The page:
8 Types of Useful Color Modes | Adobe Photoshop

8 Types of Useful Color Modes | Adobe Photoshop

Color modes in Photoshop: Based on the variety of color modes in the shade version, the color setting identifies how a shade’s parts are integrated. A variety of color modes are available, including grayscale, RGB, and CMYK. Photoshop Elements supports bitmap, grayscale, indexed, and RGB color modes.

RGB Color

In the Photoshop RGB Color setting, each pixel is appointed a strength value based on the RGB version. An 8-bit-per-channel image has intensities ranging from 0 (black) to 255 (white) for each of its RGB components (red, green, blue). A bright red color, for instance, has an R-value of 246, a G value of 20, and a B value of 50. Neutral gray is the result of equal values for all three components. When the values of all components are 255, the result is pure white; when the values are 0, pure black.

 In spite of RGB being a standard color model, the range of colors represented can vary depending on the application or display device. In Photoshop, RGB Color mode is determined by the working space setting in the Color Settings dialog box.  

CMYK Color

 CMYK or Cyan, Magenta, Yellow and Black, are subtractive colors and are the standard ink colors for printing. This means that whenever we print an image, we are using CMYK inks to produce the print. 

The CMYK mode assigns a percentage value to each pixel. Small percentages of process ink colors are assigned to the lightest (highlight) colors, while larger percentages are assigned to the darker (shadow) colors.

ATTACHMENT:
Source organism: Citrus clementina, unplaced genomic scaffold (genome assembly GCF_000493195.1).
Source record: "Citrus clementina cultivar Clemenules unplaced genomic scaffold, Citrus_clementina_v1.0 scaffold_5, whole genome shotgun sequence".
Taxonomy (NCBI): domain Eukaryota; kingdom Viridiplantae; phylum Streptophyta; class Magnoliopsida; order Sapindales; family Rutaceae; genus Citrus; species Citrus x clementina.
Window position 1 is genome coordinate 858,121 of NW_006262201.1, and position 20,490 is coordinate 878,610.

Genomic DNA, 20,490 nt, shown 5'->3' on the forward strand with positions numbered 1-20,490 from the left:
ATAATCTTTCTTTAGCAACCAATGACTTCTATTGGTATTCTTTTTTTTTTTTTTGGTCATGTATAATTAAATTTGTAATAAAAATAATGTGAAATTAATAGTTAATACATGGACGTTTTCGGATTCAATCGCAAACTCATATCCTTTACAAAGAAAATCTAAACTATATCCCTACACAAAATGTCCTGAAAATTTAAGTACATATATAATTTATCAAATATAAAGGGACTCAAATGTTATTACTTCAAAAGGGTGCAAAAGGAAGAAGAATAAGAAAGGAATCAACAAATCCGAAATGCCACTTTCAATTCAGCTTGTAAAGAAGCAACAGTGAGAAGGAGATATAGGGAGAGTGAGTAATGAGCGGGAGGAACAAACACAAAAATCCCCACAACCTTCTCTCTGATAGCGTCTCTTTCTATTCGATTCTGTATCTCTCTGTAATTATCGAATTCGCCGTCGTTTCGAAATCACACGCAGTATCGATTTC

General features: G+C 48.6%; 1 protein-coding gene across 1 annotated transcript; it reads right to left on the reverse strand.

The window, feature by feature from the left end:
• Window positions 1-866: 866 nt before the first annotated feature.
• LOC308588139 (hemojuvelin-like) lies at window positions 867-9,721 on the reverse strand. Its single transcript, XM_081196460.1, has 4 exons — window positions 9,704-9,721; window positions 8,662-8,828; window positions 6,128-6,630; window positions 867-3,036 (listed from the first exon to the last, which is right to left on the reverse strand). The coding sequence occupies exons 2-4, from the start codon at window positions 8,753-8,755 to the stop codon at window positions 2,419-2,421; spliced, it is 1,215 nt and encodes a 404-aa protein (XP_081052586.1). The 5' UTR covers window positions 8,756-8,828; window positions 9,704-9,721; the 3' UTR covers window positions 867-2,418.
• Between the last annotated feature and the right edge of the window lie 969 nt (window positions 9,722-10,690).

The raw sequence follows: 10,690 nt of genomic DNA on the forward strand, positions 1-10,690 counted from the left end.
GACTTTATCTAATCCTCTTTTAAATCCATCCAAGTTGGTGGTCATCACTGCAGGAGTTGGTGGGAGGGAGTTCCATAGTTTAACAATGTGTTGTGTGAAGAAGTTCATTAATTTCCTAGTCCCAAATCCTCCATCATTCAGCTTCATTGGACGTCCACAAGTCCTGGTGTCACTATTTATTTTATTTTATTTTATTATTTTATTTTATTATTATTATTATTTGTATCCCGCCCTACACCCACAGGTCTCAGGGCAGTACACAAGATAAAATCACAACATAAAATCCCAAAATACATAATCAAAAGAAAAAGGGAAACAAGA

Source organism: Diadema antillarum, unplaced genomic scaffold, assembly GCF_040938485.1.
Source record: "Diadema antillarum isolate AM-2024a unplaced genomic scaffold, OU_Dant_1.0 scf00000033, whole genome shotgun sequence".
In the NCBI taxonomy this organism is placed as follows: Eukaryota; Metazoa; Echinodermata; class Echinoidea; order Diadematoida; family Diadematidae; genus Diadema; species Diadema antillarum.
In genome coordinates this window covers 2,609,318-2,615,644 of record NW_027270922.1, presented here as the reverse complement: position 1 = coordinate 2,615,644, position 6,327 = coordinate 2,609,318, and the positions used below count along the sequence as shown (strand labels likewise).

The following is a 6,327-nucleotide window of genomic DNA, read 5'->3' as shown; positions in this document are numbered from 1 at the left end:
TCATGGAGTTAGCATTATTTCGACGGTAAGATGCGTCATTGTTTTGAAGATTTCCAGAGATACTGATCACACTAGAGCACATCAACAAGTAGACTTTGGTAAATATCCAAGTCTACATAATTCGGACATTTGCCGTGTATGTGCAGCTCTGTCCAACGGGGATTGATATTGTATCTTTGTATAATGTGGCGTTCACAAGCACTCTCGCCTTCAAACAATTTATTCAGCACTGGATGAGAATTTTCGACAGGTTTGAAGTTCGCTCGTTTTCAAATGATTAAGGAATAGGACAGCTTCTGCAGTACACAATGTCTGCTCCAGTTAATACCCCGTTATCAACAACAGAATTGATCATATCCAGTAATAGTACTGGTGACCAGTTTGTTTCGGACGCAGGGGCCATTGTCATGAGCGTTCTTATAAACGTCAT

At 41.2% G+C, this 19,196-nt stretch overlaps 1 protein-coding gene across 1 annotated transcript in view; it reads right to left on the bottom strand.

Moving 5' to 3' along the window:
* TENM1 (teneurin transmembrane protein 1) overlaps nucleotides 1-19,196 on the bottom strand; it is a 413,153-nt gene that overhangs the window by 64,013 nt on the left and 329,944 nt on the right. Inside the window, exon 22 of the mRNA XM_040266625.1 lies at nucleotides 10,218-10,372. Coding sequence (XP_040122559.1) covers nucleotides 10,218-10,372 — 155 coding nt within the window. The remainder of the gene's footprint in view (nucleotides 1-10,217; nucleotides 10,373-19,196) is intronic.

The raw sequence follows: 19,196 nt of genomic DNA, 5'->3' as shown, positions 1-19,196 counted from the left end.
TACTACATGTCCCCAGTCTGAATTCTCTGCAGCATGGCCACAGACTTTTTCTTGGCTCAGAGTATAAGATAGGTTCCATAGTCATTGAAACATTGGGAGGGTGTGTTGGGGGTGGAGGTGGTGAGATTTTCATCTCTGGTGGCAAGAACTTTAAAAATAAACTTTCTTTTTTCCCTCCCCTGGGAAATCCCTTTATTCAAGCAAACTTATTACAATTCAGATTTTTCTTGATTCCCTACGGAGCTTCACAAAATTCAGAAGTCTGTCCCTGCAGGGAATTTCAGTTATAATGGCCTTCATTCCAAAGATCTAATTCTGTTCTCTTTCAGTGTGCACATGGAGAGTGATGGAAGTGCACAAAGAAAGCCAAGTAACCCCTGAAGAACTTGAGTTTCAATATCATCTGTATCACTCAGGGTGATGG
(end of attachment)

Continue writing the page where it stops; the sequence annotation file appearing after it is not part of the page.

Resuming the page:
Grayscale Mode

An image in grayscale mode uses different shades of gray. 8bit images can have up to 256 shades of gray. Grayscale images have pixels with brightness values ranging from 0 (black) to 255 (white). The number of shades in 16- and 32-bit images is much higher than in 8-bit images.

The grayscale value can also be expressed as a percentage of black ink coverage (0% equals white, 100% equals black).

Color Settings’ Grayscale mode uses the range defined by the working space setting.

Lab Color Mode

The LAB color mode is also known as CIELab (pronounced See-Lab). There are two channels for Lightness (L) and two channels for Color (A and B) in the color mode. In addition to the Lightness channel (L), the Green-Red Axis channel (A) and Blue-Yellow Axis channel (B) range from +127 to -128.

Indexed Color

Uses up to 256 colors. An indexed-color image is an 8-bit image. In order to convert an image into indexed color, Photoshop Elements creates a color lookup table (CLUT), which stores and indexes the colors. The program picks the closest color or simulates the color using available colors if a color in the original image does not appear in the table. A web page could benefit from indexed color by reducing the number of colors while maintaining visual quality. This mode allows limited editing. Convert temporarily into RGB mode if you are going to do extensive editing.

Multichannel mode

A multichannel image contains 256 levels of gray and is useful for specialized printing. Images conserved in multichannel mode can be conserved in Photoshop, Big File Format (PSB), Photoshop 2.0, Photoshop Raw, or Photoshop DCS 2.0.

Bitmap Mode

The pixels in a bitmap image are stood for using either color (black or white). As Bitmap pictures have a little bit deepness of 1, they are called bitmapped 1bit pictures.

Duotone mode

The term duotone refers to monotones, tritones, and quadtones as well as duotones in Photoshop. A monotone image is a grayscale image printed with a single color other than black. The three types of grayscale images are duotones, tritones, and quadtones, which are printed with two, three, and four inks, respectively. Instead of different shades of gray, colored inks are used to reproduce tinted grays in these images.

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